Cushing's syndrome is characterized by a series of systemic complications that increase cardiovascular (heart and blood vessel) risk and cause severe atherosclerotic (hardening of the arteries) damage that develops together with an acquired metabolic syndrome. Short-term remission from hypercortisolism improves metabolic and vascular damages, but long-term remission from Cushing's syndrome seems to be associated with similar or worse metabolic and vascular damage, probably because of persistent abdominal obesity or insulin resistance years after normalization of cortisol secretion. Study results suggest that an increased cardiovascular risk also may persist in patients who undergo treatment with exogenous glucocorticoids after therapy withdrawal.
Screening studies in high-risk populations have suggested that Cushing's syndrome is more common than previously appreciated. Patients who have specific signs and symptoms or clinical diagnoses known to be associated with high cortisol should be considered for screening.
Cushing disease is the most common form of Cushing syndrome.
Cushing's disease diagnosis
The measurement of late-night salivary cortisol provides the most sensitive method for screening, and urine-free cortisol and low-dose dexamethasone suppression testing may be used for confirmation of the diagnosis of endogenous hypercortisolism.
Another opinion - Diagnostic tests used to screen for Cushing's syndrome include 24-hour urine cortisol, the 1 mg dexamethasone suppresion test, and late night salivary cortisol. A normal screening test excludes the diagnosis of Cushing's. Patients with an abnormal screening test should be referred to an endocrinologist for complete evaluation of the pituitary-adrenal axis.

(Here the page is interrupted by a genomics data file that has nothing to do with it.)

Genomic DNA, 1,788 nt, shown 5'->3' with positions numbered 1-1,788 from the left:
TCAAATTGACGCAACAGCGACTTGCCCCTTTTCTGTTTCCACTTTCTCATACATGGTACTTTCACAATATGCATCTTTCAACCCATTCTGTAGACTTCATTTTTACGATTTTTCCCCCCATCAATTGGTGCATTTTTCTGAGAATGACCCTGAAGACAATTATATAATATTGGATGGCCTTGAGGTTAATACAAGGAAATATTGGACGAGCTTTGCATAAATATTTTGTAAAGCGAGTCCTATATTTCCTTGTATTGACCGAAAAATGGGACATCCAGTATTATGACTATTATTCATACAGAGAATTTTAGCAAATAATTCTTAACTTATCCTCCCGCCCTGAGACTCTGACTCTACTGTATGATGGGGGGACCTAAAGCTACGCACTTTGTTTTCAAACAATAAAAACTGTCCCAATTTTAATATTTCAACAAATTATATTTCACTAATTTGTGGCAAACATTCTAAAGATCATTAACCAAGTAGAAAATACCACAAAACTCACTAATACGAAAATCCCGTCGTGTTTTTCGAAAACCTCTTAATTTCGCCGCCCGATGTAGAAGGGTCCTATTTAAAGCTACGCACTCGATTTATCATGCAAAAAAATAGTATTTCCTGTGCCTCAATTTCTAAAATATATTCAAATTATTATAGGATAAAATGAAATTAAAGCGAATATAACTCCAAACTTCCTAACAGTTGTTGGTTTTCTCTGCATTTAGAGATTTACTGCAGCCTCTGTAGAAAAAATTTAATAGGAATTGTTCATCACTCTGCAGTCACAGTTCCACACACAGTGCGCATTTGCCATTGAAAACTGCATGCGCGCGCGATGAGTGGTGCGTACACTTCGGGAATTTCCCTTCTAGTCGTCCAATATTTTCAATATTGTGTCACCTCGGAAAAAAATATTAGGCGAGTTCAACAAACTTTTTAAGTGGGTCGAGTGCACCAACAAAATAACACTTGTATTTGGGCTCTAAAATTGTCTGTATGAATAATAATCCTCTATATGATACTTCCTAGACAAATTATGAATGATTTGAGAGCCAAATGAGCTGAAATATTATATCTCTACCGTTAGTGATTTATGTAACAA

Cushing's Syndrome treatment, therapy
The successful treatment of Cushing syndrome depends on specific therapy directed against the cause of hypercortisolism. In addition to surgical procedures, various drugs have been employed in the management of this difficult disease. Compounds with neuromodulatory properties have been effective in only a limited number of cases. These agents include serotonin antagonists (cyproheptadine, ketanserin, ritanserin), dopamine agonists (bromocriptine, cabergoline), GABA agonists (valproic acid [sodium valproate]), and somatostatin analogs (octreotide).
Cushing's syndrome results from prolonged exposure to excess glucocorticoids. Patients may develop multiple metabolic problems including obesity, hyperglycemia, hypertension, depression, low bone mass, muscle atrophy, and hypogonadism. Cutaneous manifestations of hypercortisolism include skin atrophy, excessive bruising, purple striations, poor wound healing, facial plethora, vellous hypertrichosis and hirsutism.
I about 12 years ago I was bush hogging a field and was attacked by a swarm of yellow jackets and had an anaphylactic reaction to the stings. I started seeing a physician who tested my sensitivity to bee stings and noted that I developed across reactivity to every kind of bee and started me on bee venom therapy for about six months. Three years later I had to go to the minor emergency care center for a UTI and was diagnosed with type 2 DM. I was perplexed because I had no family history and just attributed it to poor eating habits and started taking metformin, victoza and Zocor under the guidance of my endo. Is it possible that the bee venom injections elevated cortisol levels and I could have Cushing's syndrome instead of metabolic syndrome? I haven't brought this up tomy endo as I am trying to educate myself. Have you encountered other patients with this?
A. I have not yet encountered such a relationship.